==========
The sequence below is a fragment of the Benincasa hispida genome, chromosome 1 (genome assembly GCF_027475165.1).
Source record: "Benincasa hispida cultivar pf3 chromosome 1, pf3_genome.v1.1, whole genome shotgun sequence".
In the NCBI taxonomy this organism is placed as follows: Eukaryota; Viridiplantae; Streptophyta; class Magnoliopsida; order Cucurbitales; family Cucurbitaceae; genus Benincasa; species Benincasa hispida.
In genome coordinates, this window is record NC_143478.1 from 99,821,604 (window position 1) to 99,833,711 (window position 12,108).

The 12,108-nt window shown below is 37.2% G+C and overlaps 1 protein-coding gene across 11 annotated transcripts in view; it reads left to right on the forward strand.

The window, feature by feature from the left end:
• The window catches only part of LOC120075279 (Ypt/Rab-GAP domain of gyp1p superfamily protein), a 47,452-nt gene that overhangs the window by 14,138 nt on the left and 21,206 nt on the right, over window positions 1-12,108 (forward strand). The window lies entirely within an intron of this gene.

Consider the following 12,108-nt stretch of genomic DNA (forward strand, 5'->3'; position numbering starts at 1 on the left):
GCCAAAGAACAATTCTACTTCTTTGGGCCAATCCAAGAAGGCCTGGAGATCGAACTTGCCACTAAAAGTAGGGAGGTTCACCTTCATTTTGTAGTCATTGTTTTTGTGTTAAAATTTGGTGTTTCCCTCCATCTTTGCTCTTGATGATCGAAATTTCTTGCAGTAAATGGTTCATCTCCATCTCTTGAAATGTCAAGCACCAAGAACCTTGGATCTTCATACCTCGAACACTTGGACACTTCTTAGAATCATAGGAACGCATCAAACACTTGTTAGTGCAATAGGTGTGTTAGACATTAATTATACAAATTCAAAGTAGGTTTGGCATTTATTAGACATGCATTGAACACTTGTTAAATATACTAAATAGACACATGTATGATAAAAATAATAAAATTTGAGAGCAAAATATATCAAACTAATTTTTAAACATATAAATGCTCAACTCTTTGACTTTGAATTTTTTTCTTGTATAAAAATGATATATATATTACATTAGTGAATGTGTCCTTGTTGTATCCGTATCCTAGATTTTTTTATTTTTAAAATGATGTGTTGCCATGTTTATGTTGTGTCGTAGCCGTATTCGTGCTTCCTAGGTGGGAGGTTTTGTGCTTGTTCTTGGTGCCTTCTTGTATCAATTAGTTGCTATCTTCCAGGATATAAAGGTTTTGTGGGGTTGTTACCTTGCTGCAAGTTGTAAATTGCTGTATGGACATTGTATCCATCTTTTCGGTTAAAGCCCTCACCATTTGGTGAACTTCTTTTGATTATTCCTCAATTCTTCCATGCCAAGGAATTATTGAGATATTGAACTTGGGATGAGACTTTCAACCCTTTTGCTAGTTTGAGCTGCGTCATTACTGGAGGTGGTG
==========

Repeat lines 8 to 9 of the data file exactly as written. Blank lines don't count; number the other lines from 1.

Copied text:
Consider the following 12,108-nt stretch of genomic DNA (forward strand, 5'->3'; position numbering starts at 1 on the left):
GCCAAAGAACAATTCTACTTCTTTGGGCCAATCCAAGAAGGCCTGGAGATCGAACTTGCCACTAAAAGTAGGGAGGTTCACCTTCATTTTGTAGTCATTGTTTTTGTGTTAAAATTTGGTGTTTCCCTCCATCTTTGCTCTTGATGATCGAAATTTCTTGCAGTAAATGGTTCATCTCCATCTCTTGAAATGTCAAGCACCAAGAACCTTGGATCTTCATACCTCGAACACTTGGACACTTCTTAGAATCATAGGAACGCATCAAACACTTGTTAGTGCAATAGGTGTGTTAGACATTAATTATACAAATTCAAAGTAGGTTTGGCATTTATTAGACATGCATTGAACACTTGTTAAATATACTAAATAGACACATGTATGATAAAAATAATAAAATTTGAGAGCAAAATATATCAAACTAATTTTTAAACATATAAATGCTCAACTCTTTGACTTTGAATTTTTTTCTTGTATAAAAATGATATATATATTACATTAGTGAATGTGTCCTTGTTGTATCCGTATCCTAGATTTTTTTATTTTTAAAATGATGTGTTGCCATGTTTATGTTGTGTCGTAGCCGTATTCGTGCTTCCTAGGTGGGAGGTTTTGTGCTTGTTCTTGGTGCCTTCTTGTATCAATTAGTTGCTATCTTCCAGGATATAAAGGTTTTGTGGGGTTGTTACCTTGCTGCAAGTTGTAAATTGCTGTATGGACATTGTATCCATCTTTTCGGTTAAAGCCCTCACCATTTGGTGAACTTCTTTTGATTATTCCTCAATTCTTCCATGCCAAGGAATTATTGAGATATTGAACTTGGGATGAGACTTTCAACCCTTTTGCTAGTTTGAGCTGCGTCATTACTGGAGGTGGTG